Witnesses Say FCC Should Not Control Phone Industry / before Congress

By From , Wire Reports | THE JOURNAL RECORD, September 17, 1986 | Go to article overview
Save to active project

Witnesses Say FCC Should Not Control Phone Industry / before Congress


From , Wire Reports, THE JOURNAL RECORD


WASHINGTON - Control of the telephone industry should not be given back to the Federal Communications Commission from a federal judge, as envisioned in proposed legislation, several witnesses told Congress Tuesday.

""If FCC regulation was workable, we probably never would have had the divestiture in the first place,'' said George Vasilakos, president of the Allnet long-distance service.

The Bell System was broken up on Jan. 1, 1984, to settle an antitrust case against the American Telephone & Telegraph Co. A similar settlement governs the relationship between GTE Corp.'s local companies and the Sprint long-distance service.

Legislation to move enforcement of the settlements from U.S. District Judge Harold Greene to the FCC has been proposed by Senate Majority Leader Robert Dole of Kansas.

The legislation is generally opposed by competitors of Bell System companies.

Among those voicing support of the bill before the Senate Committee on Commerce, Science and Transportation Tuesday was Zane E. Barnes, chairman and chief executive officer of St. Louis-based Southwestern Bell Corp.

The legislation would ""help untangle the emerging regulatory gridlock, which is stalling creativity and stifling innovation in this industry,'' Barnes said.

Southwestern Bell, Barnes said, should be allowed to decide whether to enter long-distance competition, delivery of information services and manufacturing.

The company is presently prohibited from entering those business by the divestiture agreement that split up the Bell System.

Judge Greene has refused to allow the seven regional Bell telephone companies created by the breakup to offer long-distance service, sell equipment in the United States or provide sophisticated information services such as electronic message-taking.

The rest of this article is only available to active members of Questia

Sign up now for a free, 1-day trial and receive full access to:

  • Questia's entire collection
  • Automatic bibliography creation
  • More helpful research tools like notes, citations, and highlights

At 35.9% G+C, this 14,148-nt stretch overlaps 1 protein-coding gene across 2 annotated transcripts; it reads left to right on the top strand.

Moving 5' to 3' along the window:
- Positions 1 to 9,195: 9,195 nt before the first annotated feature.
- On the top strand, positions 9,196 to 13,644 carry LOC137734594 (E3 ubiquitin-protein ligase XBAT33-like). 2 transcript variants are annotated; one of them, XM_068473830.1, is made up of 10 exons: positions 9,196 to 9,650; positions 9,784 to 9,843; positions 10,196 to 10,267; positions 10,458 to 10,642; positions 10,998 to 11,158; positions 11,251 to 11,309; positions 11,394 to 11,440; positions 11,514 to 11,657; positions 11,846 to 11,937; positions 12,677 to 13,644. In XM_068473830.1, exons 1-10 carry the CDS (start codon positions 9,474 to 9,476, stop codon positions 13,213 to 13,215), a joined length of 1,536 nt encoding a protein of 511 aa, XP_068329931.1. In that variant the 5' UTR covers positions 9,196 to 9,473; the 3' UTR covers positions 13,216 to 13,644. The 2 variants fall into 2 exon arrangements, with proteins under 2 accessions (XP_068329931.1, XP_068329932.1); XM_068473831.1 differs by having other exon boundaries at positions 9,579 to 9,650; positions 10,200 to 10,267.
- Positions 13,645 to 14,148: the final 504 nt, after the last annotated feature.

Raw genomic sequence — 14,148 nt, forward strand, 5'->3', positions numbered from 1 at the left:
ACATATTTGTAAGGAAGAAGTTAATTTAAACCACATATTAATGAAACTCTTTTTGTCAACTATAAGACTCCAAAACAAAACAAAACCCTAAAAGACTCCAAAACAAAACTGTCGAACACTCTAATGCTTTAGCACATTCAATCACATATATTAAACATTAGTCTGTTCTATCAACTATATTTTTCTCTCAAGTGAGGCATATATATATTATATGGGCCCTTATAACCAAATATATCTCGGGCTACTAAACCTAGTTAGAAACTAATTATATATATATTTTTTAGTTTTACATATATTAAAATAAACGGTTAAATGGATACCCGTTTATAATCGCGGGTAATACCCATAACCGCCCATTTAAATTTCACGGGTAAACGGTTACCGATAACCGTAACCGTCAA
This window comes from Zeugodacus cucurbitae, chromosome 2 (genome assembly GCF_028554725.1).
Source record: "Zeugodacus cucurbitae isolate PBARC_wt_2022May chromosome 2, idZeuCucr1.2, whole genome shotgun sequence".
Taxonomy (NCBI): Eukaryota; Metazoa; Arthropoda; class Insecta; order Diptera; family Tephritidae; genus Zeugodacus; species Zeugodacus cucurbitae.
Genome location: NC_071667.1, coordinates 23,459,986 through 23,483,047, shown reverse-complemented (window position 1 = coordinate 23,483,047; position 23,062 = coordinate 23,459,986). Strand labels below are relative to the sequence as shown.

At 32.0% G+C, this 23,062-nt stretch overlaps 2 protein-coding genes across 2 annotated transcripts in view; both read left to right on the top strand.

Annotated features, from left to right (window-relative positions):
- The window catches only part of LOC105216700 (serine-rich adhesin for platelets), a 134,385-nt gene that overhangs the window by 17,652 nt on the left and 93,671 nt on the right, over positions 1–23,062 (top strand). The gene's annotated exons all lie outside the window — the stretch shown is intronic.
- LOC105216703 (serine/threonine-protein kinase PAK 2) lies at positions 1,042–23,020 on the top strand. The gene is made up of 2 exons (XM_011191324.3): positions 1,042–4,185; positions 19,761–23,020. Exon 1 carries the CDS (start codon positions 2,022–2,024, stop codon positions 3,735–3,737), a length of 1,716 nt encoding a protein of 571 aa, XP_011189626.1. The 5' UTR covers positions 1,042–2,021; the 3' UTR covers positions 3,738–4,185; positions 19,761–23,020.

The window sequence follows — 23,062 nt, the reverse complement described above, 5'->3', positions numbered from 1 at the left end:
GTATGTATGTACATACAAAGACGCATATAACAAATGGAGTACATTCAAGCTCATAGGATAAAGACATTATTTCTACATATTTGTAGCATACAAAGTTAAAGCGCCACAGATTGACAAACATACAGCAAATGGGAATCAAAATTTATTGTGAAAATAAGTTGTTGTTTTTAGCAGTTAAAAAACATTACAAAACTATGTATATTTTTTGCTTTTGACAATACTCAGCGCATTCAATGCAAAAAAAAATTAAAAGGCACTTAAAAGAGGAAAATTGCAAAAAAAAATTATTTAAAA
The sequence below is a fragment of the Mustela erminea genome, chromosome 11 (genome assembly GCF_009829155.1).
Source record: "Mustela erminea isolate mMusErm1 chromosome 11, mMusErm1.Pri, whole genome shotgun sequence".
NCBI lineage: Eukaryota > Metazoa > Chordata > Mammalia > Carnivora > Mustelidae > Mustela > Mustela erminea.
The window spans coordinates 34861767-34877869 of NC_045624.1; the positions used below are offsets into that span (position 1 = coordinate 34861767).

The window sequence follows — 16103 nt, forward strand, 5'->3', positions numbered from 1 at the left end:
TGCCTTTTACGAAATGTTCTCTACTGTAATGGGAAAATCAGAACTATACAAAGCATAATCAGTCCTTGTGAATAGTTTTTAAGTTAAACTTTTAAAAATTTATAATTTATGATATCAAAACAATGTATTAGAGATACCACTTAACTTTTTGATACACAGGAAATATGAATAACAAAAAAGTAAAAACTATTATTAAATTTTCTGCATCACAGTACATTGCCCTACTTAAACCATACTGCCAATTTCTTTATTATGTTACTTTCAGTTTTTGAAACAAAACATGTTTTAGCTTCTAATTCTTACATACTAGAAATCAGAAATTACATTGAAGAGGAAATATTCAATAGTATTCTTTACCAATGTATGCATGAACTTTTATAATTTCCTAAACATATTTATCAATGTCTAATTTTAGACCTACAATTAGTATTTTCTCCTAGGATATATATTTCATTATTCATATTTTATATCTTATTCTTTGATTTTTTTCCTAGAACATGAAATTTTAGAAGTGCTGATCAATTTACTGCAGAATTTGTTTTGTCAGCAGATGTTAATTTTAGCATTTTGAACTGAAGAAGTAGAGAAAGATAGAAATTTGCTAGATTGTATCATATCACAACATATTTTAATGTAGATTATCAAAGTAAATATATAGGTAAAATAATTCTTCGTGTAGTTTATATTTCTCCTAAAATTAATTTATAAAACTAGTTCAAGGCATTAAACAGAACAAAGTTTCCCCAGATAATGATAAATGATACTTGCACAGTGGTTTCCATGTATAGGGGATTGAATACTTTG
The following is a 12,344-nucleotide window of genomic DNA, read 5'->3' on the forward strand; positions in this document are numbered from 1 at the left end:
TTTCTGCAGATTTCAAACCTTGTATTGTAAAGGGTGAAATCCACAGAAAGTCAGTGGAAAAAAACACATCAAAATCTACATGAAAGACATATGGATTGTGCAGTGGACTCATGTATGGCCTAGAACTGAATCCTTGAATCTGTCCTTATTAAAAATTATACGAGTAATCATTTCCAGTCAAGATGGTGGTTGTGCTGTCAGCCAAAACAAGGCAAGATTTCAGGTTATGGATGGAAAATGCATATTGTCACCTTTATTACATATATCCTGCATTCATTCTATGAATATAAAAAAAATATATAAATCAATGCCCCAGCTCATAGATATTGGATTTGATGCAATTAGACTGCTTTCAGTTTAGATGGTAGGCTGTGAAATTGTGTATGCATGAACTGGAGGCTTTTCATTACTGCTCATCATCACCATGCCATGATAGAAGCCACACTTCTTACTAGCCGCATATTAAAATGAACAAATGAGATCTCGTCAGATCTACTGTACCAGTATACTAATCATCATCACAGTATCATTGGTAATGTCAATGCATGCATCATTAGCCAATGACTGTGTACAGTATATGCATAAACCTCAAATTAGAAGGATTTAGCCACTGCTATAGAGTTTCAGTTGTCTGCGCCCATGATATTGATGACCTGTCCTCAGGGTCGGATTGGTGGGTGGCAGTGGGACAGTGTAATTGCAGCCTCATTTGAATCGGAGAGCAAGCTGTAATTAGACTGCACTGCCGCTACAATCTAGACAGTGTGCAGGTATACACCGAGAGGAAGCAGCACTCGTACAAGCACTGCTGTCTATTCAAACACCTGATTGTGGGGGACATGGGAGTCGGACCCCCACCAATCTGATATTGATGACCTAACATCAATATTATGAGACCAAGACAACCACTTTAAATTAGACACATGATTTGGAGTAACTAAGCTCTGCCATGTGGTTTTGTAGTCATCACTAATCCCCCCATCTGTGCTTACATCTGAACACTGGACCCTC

• Ad-free environment

Already a member? Log in now.

Notes for this article

Add a new note
If you are trying to select text to create highlights or citations, remember that you must now click or tap on the first word, and then click or tap on the last word.
Loading One moment ...
Project items
Notes
Cite this article

Cited article

Style
Citations are available only to our active members.
Sign up now to cite pages or passages in MLA, APA and Chicago citation styles.

Cited article

Witnesses Say FCC Should Not Control Phone Industry / before Congress
Settings

Settings

Typeface
Text size Smaller Larger
Search within

Search within this article

Look up

Look up a word

  • Dictionary
  • Thesaurus
Please submit a word or phrase above.
Print this page

Print this page

Why can't I print more than one page at a time?

While we understand printed pages are helpful to our users, this limitation is necessary to help protect our publishers' copyrighted material and prevent its unlawful distribution. We are sorry for any inconvenience.
Full screen

matching results for page

Cited passage

Style
Citations are available only to our active members.
Sign up now to cite pages or passages in MLA, APA and Chicago citation styles.

Cited passage

Welcome to the new Questia Reader

The Questia Reader has been updated to provide you with an even better online reading experience.  It is now 100% Responsive, which means you can read our books and articles on any sized device you wish.  All of your favorite tools like notes, highlights, and citations are still here, but the way you select text has been updated to be easier to use, especially on touchscreen devices.  Here's how:

1. Click or tap the first word you want to select.
2. Click or tap the last word you want to select.

OK, got it!

Thanks for trying Questia!

Please continue trying out our research tools, but please note, full functionality is available only to our active members.

Your work will be lost once you leave this Web page.

For full access in an ad-free environment, sign up now for a FREE, 1-day trial.

Already a member? Log in now.

Are you sure you want to delete this highlight?